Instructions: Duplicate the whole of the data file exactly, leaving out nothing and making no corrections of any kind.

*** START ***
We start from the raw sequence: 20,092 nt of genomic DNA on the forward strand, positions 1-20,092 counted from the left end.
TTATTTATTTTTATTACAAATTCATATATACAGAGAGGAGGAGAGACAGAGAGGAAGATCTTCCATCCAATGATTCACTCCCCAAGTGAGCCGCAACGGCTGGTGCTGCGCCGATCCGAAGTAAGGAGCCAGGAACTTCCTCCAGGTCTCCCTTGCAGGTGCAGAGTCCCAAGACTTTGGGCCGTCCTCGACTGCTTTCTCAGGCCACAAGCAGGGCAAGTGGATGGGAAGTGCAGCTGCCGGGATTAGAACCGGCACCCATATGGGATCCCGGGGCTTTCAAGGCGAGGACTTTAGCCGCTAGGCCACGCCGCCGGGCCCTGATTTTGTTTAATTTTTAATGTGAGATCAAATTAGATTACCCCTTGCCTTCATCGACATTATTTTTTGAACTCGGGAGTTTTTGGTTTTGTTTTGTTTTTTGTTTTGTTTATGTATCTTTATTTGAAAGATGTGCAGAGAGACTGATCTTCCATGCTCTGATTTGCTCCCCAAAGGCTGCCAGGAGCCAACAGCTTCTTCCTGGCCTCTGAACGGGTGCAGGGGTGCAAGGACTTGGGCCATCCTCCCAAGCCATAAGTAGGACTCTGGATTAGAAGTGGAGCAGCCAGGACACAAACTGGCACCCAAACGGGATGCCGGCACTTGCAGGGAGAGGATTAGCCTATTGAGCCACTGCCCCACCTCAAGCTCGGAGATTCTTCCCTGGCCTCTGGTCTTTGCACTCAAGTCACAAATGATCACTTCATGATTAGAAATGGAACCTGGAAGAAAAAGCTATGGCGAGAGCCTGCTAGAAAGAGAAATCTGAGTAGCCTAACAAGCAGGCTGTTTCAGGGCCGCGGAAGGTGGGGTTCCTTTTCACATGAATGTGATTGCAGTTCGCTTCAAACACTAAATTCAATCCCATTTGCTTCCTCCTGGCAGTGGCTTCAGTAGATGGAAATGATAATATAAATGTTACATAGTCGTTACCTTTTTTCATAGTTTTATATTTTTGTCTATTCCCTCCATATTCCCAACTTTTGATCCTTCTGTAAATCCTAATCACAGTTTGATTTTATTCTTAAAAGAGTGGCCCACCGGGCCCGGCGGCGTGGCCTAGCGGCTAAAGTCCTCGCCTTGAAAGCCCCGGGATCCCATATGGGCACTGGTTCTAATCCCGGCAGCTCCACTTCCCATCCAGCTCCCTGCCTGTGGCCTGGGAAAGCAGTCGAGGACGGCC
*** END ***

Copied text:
We start from the raw sequence: 20,092 nt of genomic DNA on the forward strand, positions 1-20,092 counted from the left end.
TTATTTATTTTTATTACAAATTCATATATACAGAGAGGAGGAGAGACAGAGAGGAAGATCTTCCATCCAATGATTCACTCCCCAAGTGAGCCGCAACGGCTGGTGCTGCGCCGATCCGAAGTAAGGAGCCAGGAACTTCCTCCAGGTCTCCCTTGCAGGTGCAGAGTCCCAAGACTTTGGGCCGTCCTCGACTGCTTTCTCAGGCCACAAGCAGGGCAAGTGGATGGGAAGTGCAGCTGCCGGGATTAGAACCGGCACCCATATGGGATCCCGGGGCTTTCAAGGCGAGGACTTTAGCCGCTAGGCCACGCCGCCGGGCCCTGATTTTGTTTAATTTTTAATGTGAGATCAAATTAGATTACCCCTTGCCTTCATCGACATTATTTTTTGAACTCGGGAGTTTTTGGTTTTGTTTTGTTTTTTGTTTTGTTTATGTATCTTTATTTGAAAGATGTGCAGAGAGACTGATCTTCCATGCTCTGATTTGCTCCCCAAAGGCTGCCAGGAGCCAACAGCTTCTTCCTGGCCTCTGAACGGGTGCAGGGGTGCAAGGACTTGGGCCATCCTCCCAAGCCATAAGTAGGACTCTGGATTAGAAGTGGAGCAGCCAGGACACAAACTGGCACCCAAACGGGATGCCGGCACTTGCAGGGAGAGGATTAGCCTATTGAGCCACTGCCCCACCTCAAGCTCGGAGATTCTTCCCTGGCCTCTGGTCTTTGCACTCAAGTCACAAATGATCACTTCATGATTAGAAATGGAACCTGGAAGAAAAAGCTATGGCGAGAGCCTGCTAGAAAGAGAAATCTGAGTAGCCTAACAAGCAGGCTGTTTCAGGGCCGCGGAAGGTGGGGTTCCTTTTCACATGAATGTGATTGCAGTTCGCTTCAAACACTAAATTCAATCCCATTTGCTTCCTCCTGGCAGTGGCTTCAGTAGATGGAAATGATAATATAAATGTTACATAGTCGTTACCTTTTTTCATAGTTTTATATTTTTGTCTATTCCCTCCATATTCCCAACTTTTGATCCTTCTGTAAATCCTAATCACAGTTTGATTTTATTCTTAAAAGAGTGGCCCACCGGGCCCGGCGGCGTGGCCTAGCGGCTAAAGTCCTCGCCTTGAAAGCCCCGGGATCCCATATGGGCACTGGTTCTAATCCCGGCAGCTCCACTTCCCATCCAGCTCCCTGCCTGTGGCCTGGGAAAGCAGTCGAGGACGGCC